At the start of 2013, Marysville Getchell’s Brooke Wherley had never set foot on a diving board for a competitive event. By year’s end, she had placed second at the Class 3A state diving championships.
Wherley, now a senior, proved to be such a natural in her first year of diving that she set the Chargers’ school record in her first meet, broke that record multiple times throughout the season and won the district championship.
?I didn’t think it was going to be as good of a season as it was,? Wherley said. ?It still surprised me it was as good as it was all the way up to state.?
Wherley had been a gymnast for six years before taking up diving. The similarities between the two sports played a major factor in her instant success.
?The biggest adjustment I had was landing on my head,? Wherley said. ?That’s not OK in gymnastics. Twisting and flipping, just the basic mechanics of it, transferred over perfectly.?
At the urging of a friend, Wherley started diving in March of 2013 at the Forest Park pool in Everett. She immediately liked the sport and began training at the Federal Way Aquatic Center over the summer before her first year of school competition began in the fall.
Right away, Jaci LeGore Hodgins, who coaches the two Marysville high school swim teams, and Dick Caldwell, who coaches the Marysville Pilchuck and Marysville Getchell divers, knew Wherley was no ordinary athlete.
?She got on the board that (first) day and Caldwell and I both looked at each other and just went, ?This is very special,’? LeGore Hodgins said.
Wherley’s score of 232.85 in her first competition set the school-record for a six-dive meet. She improved that score to 249.75 by year’s end. At the district meet, her score of 406.75 set the school record for an 11-dive meet.
Wherley credits much of her success to Caldwell’s coaching.
?He’s amazing,? she said. ?He helps us a lot and he’s really good at what he does.?
Diving success for the Chargers and Tomahawks isn’t limited to Wherley. Caldwell said Marysville has qualified a diver for the state meet in each of the past 17 seasons.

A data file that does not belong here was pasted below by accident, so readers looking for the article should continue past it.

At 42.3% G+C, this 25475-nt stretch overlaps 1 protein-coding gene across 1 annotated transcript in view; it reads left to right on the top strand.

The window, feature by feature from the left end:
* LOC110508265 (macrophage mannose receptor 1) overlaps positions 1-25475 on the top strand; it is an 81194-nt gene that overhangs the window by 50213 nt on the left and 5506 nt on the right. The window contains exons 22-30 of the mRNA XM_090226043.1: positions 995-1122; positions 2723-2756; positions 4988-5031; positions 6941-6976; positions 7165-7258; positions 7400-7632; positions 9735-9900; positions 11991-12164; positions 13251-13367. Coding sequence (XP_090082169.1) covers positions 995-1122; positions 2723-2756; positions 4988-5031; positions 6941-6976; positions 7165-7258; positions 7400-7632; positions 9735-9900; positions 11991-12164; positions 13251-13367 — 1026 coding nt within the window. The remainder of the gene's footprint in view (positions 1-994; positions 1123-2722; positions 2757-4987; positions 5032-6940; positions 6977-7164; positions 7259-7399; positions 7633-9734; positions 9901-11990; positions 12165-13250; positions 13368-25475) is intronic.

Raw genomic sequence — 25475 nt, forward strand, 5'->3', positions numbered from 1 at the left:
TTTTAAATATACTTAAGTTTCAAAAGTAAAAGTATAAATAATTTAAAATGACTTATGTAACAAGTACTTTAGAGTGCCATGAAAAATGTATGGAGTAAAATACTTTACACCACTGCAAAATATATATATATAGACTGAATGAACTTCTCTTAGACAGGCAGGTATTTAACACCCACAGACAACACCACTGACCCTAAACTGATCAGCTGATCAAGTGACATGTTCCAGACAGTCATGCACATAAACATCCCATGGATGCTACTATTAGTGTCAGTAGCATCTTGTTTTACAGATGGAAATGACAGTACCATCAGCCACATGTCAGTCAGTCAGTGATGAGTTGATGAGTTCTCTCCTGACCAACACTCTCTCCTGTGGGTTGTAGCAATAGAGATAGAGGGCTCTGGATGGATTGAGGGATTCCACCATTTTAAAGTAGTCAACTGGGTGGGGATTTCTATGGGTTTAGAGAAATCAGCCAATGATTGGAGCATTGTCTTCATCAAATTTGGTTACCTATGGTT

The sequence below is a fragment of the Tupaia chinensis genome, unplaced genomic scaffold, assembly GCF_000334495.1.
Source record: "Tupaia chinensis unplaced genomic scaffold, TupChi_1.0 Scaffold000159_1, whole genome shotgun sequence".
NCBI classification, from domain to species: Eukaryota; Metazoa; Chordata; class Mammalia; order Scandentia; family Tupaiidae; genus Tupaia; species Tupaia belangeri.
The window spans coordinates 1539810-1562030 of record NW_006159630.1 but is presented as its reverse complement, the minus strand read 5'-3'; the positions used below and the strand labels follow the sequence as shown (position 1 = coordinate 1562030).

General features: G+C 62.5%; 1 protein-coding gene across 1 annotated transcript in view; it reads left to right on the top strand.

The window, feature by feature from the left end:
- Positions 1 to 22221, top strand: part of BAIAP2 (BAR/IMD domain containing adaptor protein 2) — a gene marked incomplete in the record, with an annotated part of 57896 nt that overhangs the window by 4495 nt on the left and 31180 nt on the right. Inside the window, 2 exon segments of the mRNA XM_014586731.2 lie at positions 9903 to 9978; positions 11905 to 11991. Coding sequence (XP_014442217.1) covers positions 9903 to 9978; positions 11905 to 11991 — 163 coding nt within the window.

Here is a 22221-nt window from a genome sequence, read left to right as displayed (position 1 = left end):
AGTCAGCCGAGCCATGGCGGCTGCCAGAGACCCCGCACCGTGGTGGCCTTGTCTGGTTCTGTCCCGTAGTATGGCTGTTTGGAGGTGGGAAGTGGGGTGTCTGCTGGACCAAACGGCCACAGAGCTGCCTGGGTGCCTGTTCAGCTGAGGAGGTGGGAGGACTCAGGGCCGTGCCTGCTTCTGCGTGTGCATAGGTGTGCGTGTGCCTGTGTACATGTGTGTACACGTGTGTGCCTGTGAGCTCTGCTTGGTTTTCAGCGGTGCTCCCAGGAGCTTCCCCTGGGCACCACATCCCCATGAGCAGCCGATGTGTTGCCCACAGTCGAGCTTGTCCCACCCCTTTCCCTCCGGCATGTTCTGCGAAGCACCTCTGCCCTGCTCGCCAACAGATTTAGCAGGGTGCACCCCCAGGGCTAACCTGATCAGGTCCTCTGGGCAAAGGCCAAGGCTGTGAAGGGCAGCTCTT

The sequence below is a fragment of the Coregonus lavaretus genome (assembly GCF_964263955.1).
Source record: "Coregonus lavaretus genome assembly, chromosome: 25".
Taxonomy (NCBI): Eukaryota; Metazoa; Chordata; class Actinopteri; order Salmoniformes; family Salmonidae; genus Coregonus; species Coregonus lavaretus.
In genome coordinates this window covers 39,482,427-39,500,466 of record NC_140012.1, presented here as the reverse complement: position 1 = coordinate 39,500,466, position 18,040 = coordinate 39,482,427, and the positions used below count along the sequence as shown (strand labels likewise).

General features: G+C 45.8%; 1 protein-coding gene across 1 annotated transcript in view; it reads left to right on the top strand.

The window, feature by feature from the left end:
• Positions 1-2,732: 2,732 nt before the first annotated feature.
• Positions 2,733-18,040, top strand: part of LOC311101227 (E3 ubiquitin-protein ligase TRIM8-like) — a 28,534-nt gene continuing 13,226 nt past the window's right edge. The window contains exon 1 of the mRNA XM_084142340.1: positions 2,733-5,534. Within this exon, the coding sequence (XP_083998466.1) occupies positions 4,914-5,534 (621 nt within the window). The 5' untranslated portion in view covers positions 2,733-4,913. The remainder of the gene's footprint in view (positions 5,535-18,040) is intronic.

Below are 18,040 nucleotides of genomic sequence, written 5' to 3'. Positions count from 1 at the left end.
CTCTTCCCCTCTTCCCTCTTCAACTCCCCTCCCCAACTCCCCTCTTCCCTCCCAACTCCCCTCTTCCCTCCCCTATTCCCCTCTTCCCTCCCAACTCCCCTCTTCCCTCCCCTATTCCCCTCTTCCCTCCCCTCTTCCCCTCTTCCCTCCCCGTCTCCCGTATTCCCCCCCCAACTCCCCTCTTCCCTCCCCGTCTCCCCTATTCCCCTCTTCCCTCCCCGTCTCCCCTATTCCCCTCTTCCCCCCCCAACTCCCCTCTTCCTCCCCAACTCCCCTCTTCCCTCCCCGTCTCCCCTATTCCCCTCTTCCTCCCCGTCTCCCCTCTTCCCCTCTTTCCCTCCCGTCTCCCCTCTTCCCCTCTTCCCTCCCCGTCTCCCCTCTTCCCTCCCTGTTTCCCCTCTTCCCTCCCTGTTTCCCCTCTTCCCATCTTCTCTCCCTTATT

?It’s good athletes,? Caldwell said of the reason for all the success. ?They make it easy on me. They’re very coachable. I’ve been lucky enough to get quite a few gymnasts. They’ve already got the background, all I have to do is change them from vaulting and trying to go out to diving and going in. Most of them have worked hard and made it happen.?
Caldwell seems reluctant to take his share of the credit, but like Wherley, LeGore Hodgins isn’t shy about heaping on praise.
?I truly think it’s Dick,? LeGore Hodgins said. ?His step process is so safe and they have so much trust in him that he’s able to really bring out a lot.?
Southridge’s Danielle Freund, last year’s Class 3A state champion, graduated this past June, making Wherley the favorite to win the championship as a senior. If she finishes atop the podium this year, she could be Marysville Getchell’s first state champion ? in any sport.
?I think that would be really cool, and a huge honor,? Wherley said. ?I’m really hoping that it happens, because that’s one of my main goals.?
The big stage doesn’t intimidate Wherley. She said the most relaxed she was going into a meet last season was at state.
?State was the only meet I wasn’t completely nervous for,? Wherley said. ?I didn’t expect anything because I didn’t want to get my hopes up and then have it not work out. I obviously wanted to win, but I ended up being second. My goal was top three going into state and I accomplished that, so I was really happy with it.?
LeGore Hodgins said Wherley’s ability to relax is one of her greatest assets.
?I think that just tells you so much about her,? LeGore Hodgins said. ?The great ones can clear the mechanism. And as we know, there aren’t many great ones. That’s why she’s so special.?
Aaron Lommers covers prep sports for The Herald. Follow him on Twitter at @aaronlommers and contact him at firstname.lastname@example.org.